Matthew 5:13 “You are the salt of the earth. But if the salt loses its saltiness, how can it be made salty again? It is no longer good for anything, except to be thrown out and trampled by men.”
My kids attend a great public school, and one thing I’ve enjoyed most is getting to know the families in our neighborhood. There is, however, one family I could do without. My eight-year-old son, Branson, has gone to their home a couple of times, and I felt uncomfortable about a number of things: vulgar talk, bad language, way-too-mature movies, and unsupervised 4-wheel riding on neighborhood streets without helmets.
So, I was just kind of hoping we could ignore this family. Screen their phone calls and remain unavailable for playdates. Stay friendly on school grounds, but keep conversations light and airy and non-committal. And advise my son to pick another boy to eat lunch with – especially since this little guy enjoys rehashing his favorite PG-13 and R movies over PB&J’s.
But something about ignoring them didn’t seem right.
Easy, yes. Right, not so much.
So last Friday, this boy saw me at school and asked if Branson could come over. I ducked the question, explaining that it was a full day (which it was), but we might have him over soon (which we wouldn’t). Not ten minutes later, I ran into his mom, and she also asked if her son could come over to my house – as a favor. Yikes! Of course I said yes.
So off we went, my crew accompanied by this foul-mouthed, cocky, designer-clothes-wearing little boy. I noticed a friend watching us walk to our car, and I felt a little self-conscious under her sober smile. In the fifty yards from the school yard to my suburban, this little guy spouted a handful of terms my kids deem “bad words.” Branson kept glancing at me, wondering how I would react, and I threw him reassuring smiles.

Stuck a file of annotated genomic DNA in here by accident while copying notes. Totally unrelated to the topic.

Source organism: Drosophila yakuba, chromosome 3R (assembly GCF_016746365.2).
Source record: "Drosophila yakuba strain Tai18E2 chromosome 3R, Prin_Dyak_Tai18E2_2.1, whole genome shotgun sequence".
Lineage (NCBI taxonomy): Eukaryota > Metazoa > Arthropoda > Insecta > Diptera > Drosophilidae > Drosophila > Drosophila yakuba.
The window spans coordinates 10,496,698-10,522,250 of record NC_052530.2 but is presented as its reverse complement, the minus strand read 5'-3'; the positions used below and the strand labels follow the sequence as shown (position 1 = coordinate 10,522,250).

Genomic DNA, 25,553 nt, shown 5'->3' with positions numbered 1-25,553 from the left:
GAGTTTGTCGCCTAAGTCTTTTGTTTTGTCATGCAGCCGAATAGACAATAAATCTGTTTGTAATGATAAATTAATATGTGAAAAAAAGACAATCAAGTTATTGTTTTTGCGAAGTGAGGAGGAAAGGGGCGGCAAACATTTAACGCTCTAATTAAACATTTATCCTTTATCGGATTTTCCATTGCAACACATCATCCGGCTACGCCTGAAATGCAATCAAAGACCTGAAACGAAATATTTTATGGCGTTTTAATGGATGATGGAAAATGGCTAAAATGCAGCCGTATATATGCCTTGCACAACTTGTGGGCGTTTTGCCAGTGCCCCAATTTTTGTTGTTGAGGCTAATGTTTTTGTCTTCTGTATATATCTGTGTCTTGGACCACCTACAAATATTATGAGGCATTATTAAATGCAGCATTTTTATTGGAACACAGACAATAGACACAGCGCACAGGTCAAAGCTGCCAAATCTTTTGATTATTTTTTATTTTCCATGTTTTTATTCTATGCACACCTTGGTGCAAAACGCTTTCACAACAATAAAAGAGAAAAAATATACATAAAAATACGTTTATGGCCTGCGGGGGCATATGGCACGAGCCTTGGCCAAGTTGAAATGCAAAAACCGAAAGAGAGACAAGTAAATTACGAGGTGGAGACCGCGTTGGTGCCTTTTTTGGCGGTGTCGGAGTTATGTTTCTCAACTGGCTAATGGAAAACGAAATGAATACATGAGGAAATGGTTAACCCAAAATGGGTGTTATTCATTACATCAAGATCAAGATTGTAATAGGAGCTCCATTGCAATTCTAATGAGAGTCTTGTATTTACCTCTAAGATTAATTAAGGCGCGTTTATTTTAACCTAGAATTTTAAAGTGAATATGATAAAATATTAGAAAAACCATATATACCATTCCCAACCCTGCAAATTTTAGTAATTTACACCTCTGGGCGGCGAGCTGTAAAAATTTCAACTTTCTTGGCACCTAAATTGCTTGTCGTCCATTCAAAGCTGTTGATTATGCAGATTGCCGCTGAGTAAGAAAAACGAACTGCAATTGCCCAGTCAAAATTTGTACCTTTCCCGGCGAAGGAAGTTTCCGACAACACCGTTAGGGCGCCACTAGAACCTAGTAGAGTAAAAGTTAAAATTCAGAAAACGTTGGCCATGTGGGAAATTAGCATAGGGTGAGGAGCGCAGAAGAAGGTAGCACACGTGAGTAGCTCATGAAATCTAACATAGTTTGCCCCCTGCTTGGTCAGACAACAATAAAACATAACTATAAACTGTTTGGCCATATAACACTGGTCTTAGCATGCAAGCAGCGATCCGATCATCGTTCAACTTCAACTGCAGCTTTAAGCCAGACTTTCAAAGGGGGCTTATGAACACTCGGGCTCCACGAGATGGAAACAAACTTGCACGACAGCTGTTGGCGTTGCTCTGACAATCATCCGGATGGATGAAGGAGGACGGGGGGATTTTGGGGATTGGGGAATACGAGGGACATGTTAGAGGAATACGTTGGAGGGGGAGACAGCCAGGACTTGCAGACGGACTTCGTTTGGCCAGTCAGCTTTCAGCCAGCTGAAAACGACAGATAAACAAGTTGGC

Once in the car, I looked back and locked eyes with our friend for just a moment. And in that moment, the Lord surprised me with an overriding compassion and – well, love – for this brown-eyed eight-year-old boy.
On our short drive home, the stream of crass phrases continued. I looked at my son and quietly said, “Hey, I admire that you can be friends with someone and not make all the same choices they make.”
Branson glanced over his shoulder to the third row and casually said, “Hey man, you can’t say those words. I have a couple of little sisters, and our house rules are a little different.”
I didn’t have to say a word.
The boys spent the next couple of hours throwing the football and playing the Wii and eating pizza on our back deck. For part of the time I remained out of sight but within earshot. But when I could, I engaged in conversations and hugged that boy with long, tight hugs, letting him know he was welcome in our home.
Before leaving, he wanted to tell me two things. One, that this was only the third time he’d been invited to someone’s house, ever. And second, could he please come and spend the night next weekend?
It’s just a start. I don’t know where this friendship is headed – between our boys or even between our families – but I’m not fearful like I once was. God gave me a glimpse last week not only of my son’s growing maturity, but also of this little boy’s tender and treasured heart. Why would we not be the ones to embrace him?
Thank you, Lord, for the part I can play in Your spiritual battle. Forgive me of my fear, the fear that takes away my “saltiness.” Help me to extend Your love to all people – encouraging those who already know You, and “fertilizing” those who don’t.